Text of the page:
RESEARCH TRIANGLE PARK — Venture capital funds raised the smallest amount of new money in 2002 since 1991, according to statistics from the National Venture Capital Association and Thomson Venture Economics.

While some VCs collectively raised $6.9 billion dollars, others turned back some $5 billion to investors.

The net total of $1.9 billion raised is the lowest since venture funds raised just over $2 billion in 1991. The report described the trend as an “expected sharp decline” and said VC funds are “rightsizing” to reflect the new, post-bubble world.

How hard have times gotten? In 2000, new funds hit $106 billion. Even as the economy slowed in 2001, nearly $41 billion was poured into new funds.

The news hardly surprised venture followers, given that VCs invested $17 billion in 2002 — less that a fourth than the 2000 total ($76 billion) and well under that of 2001 ($30 billion). But it comes as more salt in the wounds for startups and entrepreneurs looking for money.

“You’ve got to be able to put the money to work and get a reasonable rate of return,” said Jeff Barber, partner in charge of PricewaterhouseCoopers in Raleigh. “You can’t invest it without a rate of return.”

Given that the economy is stalled, initial public offerings are scant, markets are down, and merger and acquisition activity is slow, VCs are finding few exit strategies that will generate the ROI they are need. Valuations of companies also have declined, which in turn impacts on ownership stakes of existing investors.

The overhang hangover

But other pressures are being brought to bear, too, according to the NVCA and Thomson report.

The “inordinately large overhang of previously committed capital that has yet to be invested” is one. At the Money & Markets event last week, one panel estimated that $200 billion is available for investment in private capital markets. As of Sept. 30, 2002, NVCA and Thomson estimated the overhang in VC funds alone at $80 billion.

The report also cited a “lengthening fundraising process, lower private company valuations and a shift in industry sectors and investment opportunities that correspond to emerging national priorities” as other reasons. Emerging opportunities include homeland security, military applications, protecting people from various threats and life sciences also are drawing limited partners’ attention away from traditional IT, telecom, “dot com” and other plays.

Another factor not cited in the report but documented over recent months by the media is a largely behind-the-scenes battle between VC funds and their limited partners over management fees. The VCs bill around 2 percent to handle funds.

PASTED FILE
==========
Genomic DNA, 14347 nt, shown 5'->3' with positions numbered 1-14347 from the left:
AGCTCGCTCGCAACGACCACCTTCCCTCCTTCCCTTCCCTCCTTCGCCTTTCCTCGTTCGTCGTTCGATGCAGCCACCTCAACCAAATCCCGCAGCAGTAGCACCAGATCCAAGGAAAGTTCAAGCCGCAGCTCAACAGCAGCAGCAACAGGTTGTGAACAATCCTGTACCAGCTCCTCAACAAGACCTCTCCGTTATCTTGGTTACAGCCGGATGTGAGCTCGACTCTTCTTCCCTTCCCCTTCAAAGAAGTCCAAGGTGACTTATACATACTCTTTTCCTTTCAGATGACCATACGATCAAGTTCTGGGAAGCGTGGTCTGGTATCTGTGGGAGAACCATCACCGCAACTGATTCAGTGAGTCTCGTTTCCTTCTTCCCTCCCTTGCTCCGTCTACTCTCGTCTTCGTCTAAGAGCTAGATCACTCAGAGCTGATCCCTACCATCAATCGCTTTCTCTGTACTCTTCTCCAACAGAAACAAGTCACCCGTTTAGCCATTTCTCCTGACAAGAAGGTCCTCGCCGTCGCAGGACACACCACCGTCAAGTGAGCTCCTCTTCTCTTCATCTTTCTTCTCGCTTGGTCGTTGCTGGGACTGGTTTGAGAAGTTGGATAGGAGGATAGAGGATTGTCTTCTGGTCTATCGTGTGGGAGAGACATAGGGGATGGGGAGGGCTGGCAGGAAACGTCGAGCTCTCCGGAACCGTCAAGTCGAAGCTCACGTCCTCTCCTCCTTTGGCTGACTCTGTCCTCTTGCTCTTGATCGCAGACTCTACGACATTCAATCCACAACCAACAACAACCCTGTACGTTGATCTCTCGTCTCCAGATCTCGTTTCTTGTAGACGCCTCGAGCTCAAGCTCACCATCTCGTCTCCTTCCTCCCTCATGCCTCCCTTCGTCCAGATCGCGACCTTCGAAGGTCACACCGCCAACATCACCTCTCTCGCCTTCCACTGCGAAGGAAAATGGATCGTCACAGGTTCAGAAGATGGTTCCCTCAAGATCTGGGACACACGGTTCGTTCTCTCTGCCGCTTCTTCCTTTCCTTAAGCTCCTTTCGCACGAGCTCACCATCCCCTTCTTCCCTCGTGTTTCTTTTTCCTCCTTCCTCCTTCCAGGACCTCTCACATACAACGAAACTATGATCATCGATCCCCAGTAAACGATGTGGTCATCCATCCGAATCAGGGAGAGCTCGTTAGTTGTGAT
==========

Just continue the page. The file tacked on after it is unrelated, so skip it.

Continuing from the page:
“Return on capital, pressure for reduced management fees, and on, and on,” are among the reasons for the lack of new funds and the returns, said William Dunk, head of William Dunk Partners in Chapel Hill.

The “overhang” is a mystery to many of those on the outside looking in.

Especially frustrated are startup companies and entrepreneurs looking for capital know money is out there but can’t get it. Asked if he could understand why entrepreneurs are scratching their heads about the conundrum they face, Barber said. “You do. The entrepreneur sincerely believes he has a good idea. At the same time, the risk profile for the venture capitalist is too high.

“If you are close to product or close to revenues, have a good market opportunity and the potential to turn a $5 million or $10 million into a $100 million company, changes are you can get money.

“If you have a chance to hit a grand slam,” he added, “if you really have a good track record, you can raise money.”

Look for new areas

The VC industry itself also could be headed for a massive change in direction, as the report said. Will more VCs be hiring consultants to do due diligence on the startup promising the “next best thing” in bioterror defense or non-lethal weapons? Perhaps. But there may be other less risky alternatives.

To get back on the growth curve, Dunk said VCs must broaden their business horizons.

“I would look at the VC world as just a subset of the whole ’90s phenomenon. That is, there was a worldwide credit bubble where funds were sloshing around and capital was massively misallocated. Now, that will shake out. Many funds will simply disappear,” he explained.

“One of the big lessons that comes out of this is that VCs, especially regional players, were and are too narrowly focused. The deals to be done now are in Old Economy America where there are a lot of bucks to be made by correct venture investing.

“But the funds in general do tech, bio, and did it much too long when they should have in fact migrated to other things.”

Bucking the fund-raising trend, several Triangle area firms, including Aurora Funds, are raising additional money. Aurora has raised as much as $60 million in a targeted $75 million fund.

Other firms have tried to raise money but haven’t been able to, according to Barber. “They don’t have the track record,” he said. “They don’t have the results to warrant raising a next fund.”

For those who want to raise new money, he said, “It’s back to the basics.” The statistics offer further proof that the “easy money” days are long gone.

Here’s how NVCA and Thomson described the hurdles: “Budgetary constraints, extensive due diligence and the desire to invest in more established firms with strong track records are impacting the way Limited Partners invest their money.”

Also putting a crunch on VCs is the declining amount of buyout, mezzanine and other funds, according to NVCA and Thomson. These funds have declined over the last three years from $86.8 billion to $31.6 billion.

“Everything is down,” said Barber. “Their portfolios are down, and they are being more conservative where they put their money.”

Rick Smith is managing editor of Local Tech Wire.